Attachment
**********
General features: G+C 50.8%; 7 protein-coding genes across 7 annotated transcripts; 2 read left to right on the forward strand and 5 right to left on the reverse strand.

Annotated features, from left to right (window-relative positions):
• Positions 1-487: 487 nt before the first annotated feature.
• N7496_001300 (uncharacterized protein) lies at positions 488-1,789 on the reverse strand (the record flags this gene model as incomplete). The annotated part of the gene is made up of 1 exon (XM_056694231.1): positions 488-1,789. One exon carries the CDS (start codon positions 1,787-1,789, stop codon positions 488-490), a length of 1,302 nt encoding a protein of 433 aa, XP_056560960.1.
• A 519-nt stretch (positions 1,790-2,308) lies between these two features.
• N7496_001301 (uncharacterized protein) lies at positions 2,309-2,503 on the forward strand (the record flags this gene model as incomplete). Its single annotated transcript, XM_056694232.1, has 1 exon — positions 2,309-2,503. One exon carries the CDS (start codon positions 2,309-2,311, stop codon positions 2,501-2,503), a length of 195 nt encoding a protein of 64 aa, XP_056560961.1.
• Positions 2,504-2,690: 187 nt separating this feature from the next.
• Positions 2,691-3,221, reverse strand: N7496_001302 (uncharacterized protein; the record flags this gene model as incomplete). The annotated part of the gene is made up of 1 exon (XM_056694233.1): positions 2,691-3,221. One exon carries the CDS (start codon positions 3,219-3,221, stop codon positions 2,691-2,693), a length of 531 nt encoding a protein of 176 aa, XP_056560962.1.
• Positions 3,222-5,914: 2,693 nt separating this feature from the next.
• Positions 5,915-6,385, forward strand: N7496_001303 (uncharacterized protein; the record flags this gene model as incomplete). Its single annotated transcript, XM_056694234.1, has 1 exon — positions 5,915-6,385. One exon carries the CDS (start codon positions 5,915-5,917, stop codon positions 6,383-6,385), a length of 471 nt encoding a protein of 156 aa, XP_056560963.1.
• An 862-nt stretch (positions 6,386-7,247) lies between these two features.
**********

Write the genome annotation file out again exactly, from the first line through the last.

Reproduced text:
General features: G+C 50.8%; 7 protein-coding genes across 7 annotated transcripts; 2 read left to right on the forward strand and 5 right to left on the reverse strand.

Annotated features, from left to right (window-relative positions):
• Positions 1-487: 487 nt before the first annotated feature.
• N7496_001300 (uncharacterized protein) lies at positions 488-1,789 on the reverse strand (the record flags this gene model as incomplete). The annotated part of the gene is made up of 1 exon (XM_056694231.1): positions 488-1,789. One exon carries the CDS (start codon positions 1,787-1,789, stop codon positions 488-490), a length of 1,302 nt encoding a protein of 433 aa, XP_056560960.1.
• A 519-nt stretch (positions 1,790-2,308) lies between these two features.
• N7496_001301 (uncharacterized protein) lies at positions 2,309-2,503 on the forward strand (the record flags this gene model as incomplete). Its single annotated transcript, XM_056694232.1, has 1 exon — positions 2,309-2,503. One exon carries the CDS (start codon positions 2,309-2,311, stop codon positions 2,501-2,503), a length of 195 nt encoding a protein of 64 aa, XP_056560961.1.
• Positions 2,504-2,690: 187 nt separating this feature from the next.
• Positions 2,691-3,221, reverse strand: N7496_001302 (uncharacterized protein; the record flags this gene model as incomplete). The annotated part of the gene is made up of 1 exon (XM_056694233.1): positions 2,691-3,221. One exon carries the CDS (start codon positions 3,219-3,221, stop codon positions 2,691-2,693), a length of 531 nt encoding a protein of 176 aa, XP_056560962.1.
• Positions 3,222-5,914: 2,693 nt separating this feature from the next.
• Positions 5,915-6,385, forward strand: N7496_001303 (uncharacterized protein; the record flags this gene model as incomplete). Its single annotated transcript, XM_056694234.1, has 1 exon — positions 5,915-6,385. One exon carries the CDS (start codon positions 5,915-5,917, stop codon positions 6,383-6,385), a length of 471 nt encoding a protein of 156 aa, XP_056560963.1.
• An 862-nt stretch (positions 6,386-7,247) lies between these two features.